How to Write a Short Story
This lesson plan is a great way to engage pupils aged 7-11 with our short story writing activity, whilst encouraging imagination and expression as well as planning their work too.
Use language to imagine and recreate roles and experiences
To develop character through description, action and dialogue
Learn and understand the structure of a story using interactive resources
Use knowledge to plan, draft and compose their own story for our Let’s Get Writing competition
Photocopy pupil entry form and pupil planning sheet (one copy per pupil).
Prepare the interactive slide show for use during the lesson (can be downloaded at: www.youngwriters.co.uk/primary-school-competitions.php)
En1 2c, 8a, 9a, 10b, EN2 4c, EN3 1a, 1e, 2a, 2b, 2c, 2d, 2e, 2f
The idea of this lesson plan is to teach pupils about the structure of a story and how to compose their own. This lesson plan encourages and promotes creativity, imagination and expression. Hand out a copy of the planning sheet / entry form to each pupil. Explain that today pupils will be writing their own story (slide 1).
Ask your pupils to tell you their favourite stories. Pick one of their suggestions (or use slide 11) and write this on the board. Ask pupils to tell you in as few words as possible what happens in the story – explain this is the plot, a summary of what the story is about. Now explain the setting is where the story happens, characters are who the story is about and events move the story along. Ask pupils to identify the setting, characters and key events used in the story you have chosen. Now ask pupils to identify the beginning (exposition), the middle (climax) and the end (conclusion) of your story example.
Briefly discuss genres; ask pupils to suggest any genres they know of (sci-fi, mystery, romance, adventure, fairy tale, ghost, western etc) and ask them to think about what kind of story they are going to write.
Hand out the planning sheet to each pupil. Explain that next they will be discussing ideas as a class for their individual stories.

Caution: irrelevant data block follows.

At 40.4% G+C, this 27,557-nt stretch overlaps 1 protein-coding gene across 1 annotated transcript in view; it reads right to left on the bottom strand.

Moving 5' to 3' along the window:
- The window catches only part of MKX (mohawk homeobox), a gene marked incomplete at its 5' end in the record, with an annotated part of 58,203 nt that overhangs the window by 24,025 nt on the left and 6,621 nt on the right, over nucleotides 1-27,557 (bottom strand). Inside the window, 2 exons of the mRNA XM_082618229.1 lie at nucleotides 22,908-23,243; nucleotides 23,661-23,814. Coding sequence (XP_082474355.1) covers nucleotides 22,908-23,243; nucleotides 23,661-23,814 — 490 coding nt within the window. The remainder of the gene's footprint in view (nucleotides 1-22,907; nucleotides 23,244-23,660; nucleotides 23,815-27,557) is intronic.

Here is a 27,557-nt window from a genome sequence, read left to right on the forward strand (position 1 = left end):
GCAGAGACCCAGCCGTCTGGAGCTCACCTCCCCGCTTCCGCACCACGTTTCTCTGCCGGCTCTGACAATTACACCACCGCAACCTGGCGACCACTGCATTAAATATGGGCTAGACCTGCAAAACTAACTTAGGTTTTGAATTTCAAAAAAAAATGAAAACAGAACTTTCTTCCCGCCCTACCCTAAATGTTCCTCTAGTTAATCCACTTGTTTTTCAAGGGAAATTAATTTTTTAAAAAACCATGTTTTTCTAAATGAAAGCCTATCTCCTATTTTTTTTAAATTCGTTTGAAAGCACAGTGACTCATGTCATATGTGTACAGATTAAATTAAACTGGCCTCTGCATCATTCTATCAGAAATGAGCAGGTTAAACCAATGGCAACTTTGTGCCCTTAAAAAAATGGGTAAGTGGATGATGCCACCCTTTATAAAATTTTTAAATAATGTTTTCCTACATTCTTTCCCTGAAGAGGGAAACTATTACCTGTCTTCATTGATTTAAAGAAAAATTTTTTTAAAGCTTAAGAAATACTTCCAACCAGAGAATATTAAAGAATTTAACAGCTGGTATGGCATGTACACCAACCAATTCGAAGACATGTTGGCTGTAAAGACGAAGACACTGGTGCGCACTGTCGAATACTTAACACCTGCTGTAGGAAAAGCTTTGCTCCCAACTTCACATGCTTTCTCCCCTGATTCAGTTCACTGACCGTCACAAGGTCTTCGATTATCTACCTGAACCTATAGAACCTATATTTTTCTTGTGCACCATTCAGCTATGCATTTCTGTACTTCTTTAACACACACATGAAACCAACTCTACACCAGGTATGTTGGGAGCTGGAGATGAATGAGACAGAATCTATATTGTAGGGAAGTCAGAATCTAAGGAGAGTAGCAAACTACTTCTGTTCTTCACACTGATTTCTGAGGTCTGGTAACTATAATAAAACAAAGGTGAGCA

Firstly, show slide 3 (Setting Ideas) – Ask pupils to suggest additional settings. Discuss adjectives they could use to describe the settings and how important the description is to setting the scene in the readers’ mind. For example, a forest in the sunshine and a forest in the dark might be the same place, but the setting is very different depending on the time of day / the season / the weather. Ask pupils to note their setting choice on their planning sheet.
Now show Slide 4 (Character Ideas) – Ask pupils to suggest their own characters. These can be real or imaginary. Ask pupils to think about what characters they’d like to use in their story – what are these characters like, friendly - bad, mysterious? Where are they from? What are they dressed like? How do they speak? What do they do? What could they be called? (Some writers use names that describe their characters, e.g. Mrs Moody.) What is their purpose in their story? Ensure pupils consider the last question – some stories can become confusing with too many characters and dialogue that doesn’t move the story along. Ask pupils to note their character ideas on their planning sheet.
Now show Slide 5 (Exposition – Beginnings) – Read out (or ask pupils to) the 3 ways to start a story. Discuss how the same story has been started using the different techniques. Which technique do the pupils prefer to start their story? Ask pupils to write ‘Action’, ‘Dialogue’ or ‘Description’ in the ‘At the beginning’ section of their planning sheet.
Now show Slide 6 (Event Ideas – Rising Action) – Ask pupils to suggest additional events. Now pupils need to decide what happens next? What event happens to make the story move along? Does the setting change? Does the event change how the characters act or speak or how they feel? Suggest to pupils they build in excitement, mystery, suspense or tension into this section to engage the readers’ interest and that they can do this by using dialogue, action or descriptive writing. Ask pupils to make notes in the ‘At the beginning’ section of their planning sheet.